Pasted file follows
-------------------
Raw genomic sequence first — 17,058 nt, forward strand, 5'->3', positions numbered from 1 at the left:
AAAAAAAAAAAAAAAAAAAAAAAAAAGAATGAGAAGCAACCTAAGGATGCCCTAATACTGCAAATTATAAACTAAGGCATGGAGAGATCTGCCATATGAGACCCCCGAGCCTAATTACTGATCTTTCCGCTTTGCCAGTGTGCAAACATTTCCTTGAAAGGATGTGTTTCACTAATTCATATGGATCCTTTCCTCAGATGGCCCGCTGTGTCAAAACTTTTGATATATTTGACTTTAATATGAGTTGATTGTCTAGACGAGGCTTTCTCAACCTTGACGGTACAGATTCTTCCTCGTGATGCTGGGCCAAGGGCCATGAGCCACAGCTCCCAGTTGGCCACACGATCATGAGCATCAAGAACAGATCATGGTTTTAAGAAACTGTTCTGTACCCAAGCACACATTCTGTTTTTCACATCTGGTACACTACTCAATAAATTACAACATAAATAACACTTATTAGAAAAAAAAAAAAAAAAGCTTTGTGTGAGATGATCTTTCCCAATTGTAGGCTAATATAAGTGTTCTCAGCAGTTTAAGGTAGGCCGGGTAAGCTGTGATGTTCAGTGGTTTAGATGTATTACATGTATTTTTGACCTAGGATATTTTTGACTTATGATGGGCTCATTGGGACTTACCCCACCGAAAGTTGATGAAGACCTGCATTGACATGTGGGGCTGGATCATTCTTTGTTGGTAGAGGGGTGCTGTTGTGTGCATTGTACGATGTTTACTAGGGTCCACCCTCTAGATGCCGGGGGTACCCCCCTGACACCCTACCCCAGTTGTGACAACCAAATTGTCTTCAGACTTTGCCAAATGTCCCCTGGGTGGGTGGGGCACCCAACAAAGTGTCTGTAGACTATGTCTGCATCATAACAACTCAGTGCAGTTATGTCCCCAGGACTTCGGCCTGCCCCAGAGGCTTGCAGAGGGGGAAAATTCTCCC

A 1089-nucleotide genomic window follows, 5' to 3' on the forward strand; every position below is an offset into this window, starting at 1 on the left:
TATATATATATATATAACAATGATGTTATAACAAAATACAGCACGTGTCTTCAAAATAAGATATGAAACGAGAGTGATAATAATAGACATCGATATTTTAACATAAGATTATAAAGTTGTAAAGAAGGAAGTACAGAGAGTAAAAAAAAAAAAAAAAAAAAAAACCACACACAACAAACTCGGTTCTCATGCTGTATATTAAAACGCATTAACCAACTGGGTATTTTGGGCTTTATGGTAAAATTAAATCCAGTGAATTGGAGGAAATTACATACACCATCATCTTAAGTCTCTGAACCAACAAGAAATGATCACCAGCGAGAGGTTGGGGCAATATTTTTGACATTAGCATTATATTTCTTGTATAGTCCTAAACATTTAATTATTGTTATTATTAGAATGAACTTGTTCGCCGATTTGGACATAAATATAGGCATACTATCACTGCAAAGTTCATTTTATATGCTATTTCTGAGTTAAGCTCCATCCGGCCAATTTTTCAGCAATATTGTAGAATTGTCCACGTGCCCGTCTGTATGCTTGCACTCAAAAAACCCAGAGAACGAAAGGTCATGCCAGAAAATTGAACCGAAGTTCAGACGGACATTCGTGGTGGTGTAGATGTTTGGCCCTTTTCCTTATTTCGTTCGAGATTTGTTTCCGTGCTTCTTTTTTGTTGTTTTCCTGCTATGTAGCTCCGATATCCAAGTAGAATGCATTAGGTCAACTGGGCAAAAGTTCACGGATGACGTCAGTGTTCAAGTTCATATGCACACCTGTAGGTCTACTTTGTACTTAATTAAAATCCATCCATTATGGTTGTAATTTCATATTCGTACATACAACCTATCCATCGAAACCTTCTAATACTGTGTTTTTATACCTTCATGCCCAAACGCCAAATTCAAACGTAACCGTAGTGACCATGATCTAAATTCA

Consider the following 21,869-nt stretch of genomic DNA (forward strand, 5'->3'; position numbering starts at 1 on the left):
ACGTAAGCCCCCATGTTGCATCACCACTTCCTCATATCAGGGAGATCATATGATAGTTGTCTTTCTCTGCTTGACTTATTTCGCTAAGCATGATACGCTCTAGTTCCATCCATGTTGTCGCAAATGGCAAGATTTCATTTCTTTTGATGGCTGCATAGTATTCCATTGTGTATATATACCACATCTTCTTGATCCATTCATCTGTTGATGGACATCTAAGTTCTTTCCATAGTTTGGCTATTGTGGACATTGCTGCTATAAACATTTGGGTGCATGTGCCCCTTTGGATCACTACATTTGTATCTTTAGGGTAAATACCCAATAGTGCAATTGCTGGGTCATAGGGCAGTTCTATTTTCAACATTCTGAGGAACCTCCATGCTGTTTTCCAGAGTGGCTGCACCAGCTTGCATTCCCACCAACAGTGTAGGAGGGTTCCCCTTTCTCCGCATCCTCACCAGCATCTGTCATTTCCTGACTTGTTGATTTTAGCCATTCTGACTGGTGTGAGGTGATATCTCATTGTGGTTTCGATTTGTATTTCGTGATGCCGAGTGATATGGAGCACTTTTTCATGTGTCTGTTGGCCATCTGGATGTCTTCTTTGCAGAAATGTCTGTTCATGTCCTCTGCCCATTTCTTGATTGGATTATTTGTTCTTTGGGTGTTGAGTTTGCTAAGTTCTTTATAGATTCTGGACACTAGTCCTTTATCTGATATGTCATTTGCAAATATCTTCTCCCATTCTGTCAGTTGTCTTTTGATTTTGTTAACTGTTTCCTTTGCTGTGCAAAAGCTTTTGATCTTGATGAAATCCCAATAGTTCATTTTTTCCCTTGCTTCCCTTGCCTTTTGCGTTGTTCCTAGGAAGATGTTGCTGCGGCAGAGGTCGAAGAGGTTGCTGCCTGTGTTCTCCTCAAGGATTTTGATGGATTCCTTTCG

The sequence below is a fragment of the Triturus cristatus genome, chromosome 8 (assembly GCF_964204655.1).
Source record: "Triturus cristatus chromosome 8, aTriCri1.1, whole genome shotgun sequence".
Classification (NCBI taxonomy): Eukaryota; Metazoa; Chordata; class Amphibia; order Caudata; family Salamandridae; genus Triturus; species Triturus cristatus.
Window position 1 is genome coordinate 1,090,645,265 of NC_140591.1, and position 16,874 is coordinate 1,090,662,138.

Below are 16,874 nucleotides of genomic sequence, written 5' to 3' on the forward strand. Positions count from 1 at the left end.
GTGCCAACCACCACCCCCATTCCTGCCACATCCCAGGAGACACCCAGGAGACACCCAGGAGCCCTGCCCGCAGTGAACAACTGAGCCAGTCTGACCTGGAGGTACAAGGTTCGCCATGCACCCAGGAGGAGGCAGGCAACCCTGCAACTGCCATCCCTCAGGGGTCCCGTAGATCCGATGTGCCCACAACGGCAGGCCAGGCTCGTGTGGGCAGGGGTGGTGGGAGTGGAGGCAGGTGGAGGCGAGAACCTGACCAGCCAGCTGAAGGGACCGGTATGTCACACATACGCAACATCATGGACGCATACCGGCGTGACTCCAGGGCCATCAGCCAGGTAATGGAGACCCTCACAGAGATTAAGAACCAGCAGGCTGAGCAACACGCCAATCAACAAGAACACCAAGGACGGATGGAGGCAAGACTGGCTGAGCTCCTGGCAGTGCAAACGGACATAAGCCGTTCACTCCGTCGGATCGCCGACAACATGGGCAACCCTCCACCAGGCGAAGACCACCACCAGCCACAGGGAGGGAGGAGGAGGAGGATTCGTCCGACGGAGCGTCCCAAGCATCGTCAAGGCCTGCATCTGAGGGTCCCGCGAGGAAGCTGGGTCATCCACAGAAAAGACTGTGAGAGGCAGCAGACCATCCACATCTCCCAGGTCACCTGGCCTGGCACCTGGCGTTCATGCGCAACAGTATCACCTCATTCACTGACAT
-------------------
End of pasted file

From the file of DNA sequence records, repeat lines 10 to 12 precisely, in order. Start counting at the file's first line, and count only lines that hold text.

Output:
Window position 1 is genome coordinate 1,090,645,265 of NC_140591.1, and position 16,874 is coordinate 1,090,662,138.

Below are 16,874 nucleotides of genomic sequence, written 5' to 3' on the forward strand. Positions count from 1 at the left end.
GTGCCAACCACCACCCCCATTCCTGCCACATCCCAGGAGACACCCAGGAGACACCCAGGAGCCCTGCCCGCAGTGAACAACTGAGCCAGTCTGACCTGGAGGTACAAGGTTCGCCATGCACCCAGGAGGAGGCAGGCAACCCTGCAACTGCCATCCCTCAGGGGTCCCGTAGATCCGATGTGCCCACAACGGCAGGCCAGGCTCGTGTGGGCAGGGGTGGTGGGAGTGGAGGCAGGTGGAGGCGAGAACCTGACCAGCCAGCTGAAGGGACCGGTATGTCACACATACGCAACATCATGGACGCATACCGGCGTGACTCCAGGGCCATCAGCCAGGTAATGGAGACCCTCACAGAGATTAAGAACCAGCAGGCTGAGCAACACGCCAATCAACAAGAACACCAAGGACGGATGGAGGCAAGACTGGCTGAGCTCCTGGCAGTGCAAACGGACATAAGCCGTTCACTCCGTCGGATCGCCGACAACATGGGCAACCCTCCACCAGGCGAAGACCACCACCAGCCACAGGGAGGGAGGAGGAGGAGGATTCGTCCGACGGAGCGTCCCAAGCATCGTCAAGGCCTGCATCTGAGGGTCCCGCGAGGAAGCTGGGTCATCCACAGAAAAGACTGTGAGAGGCAGCAGACCATCCACATCTCCCAGGTCACCTGGCCTGGCACCTGGCGTTCATGCGCAACAGTATCACCTCATTCACTGACAT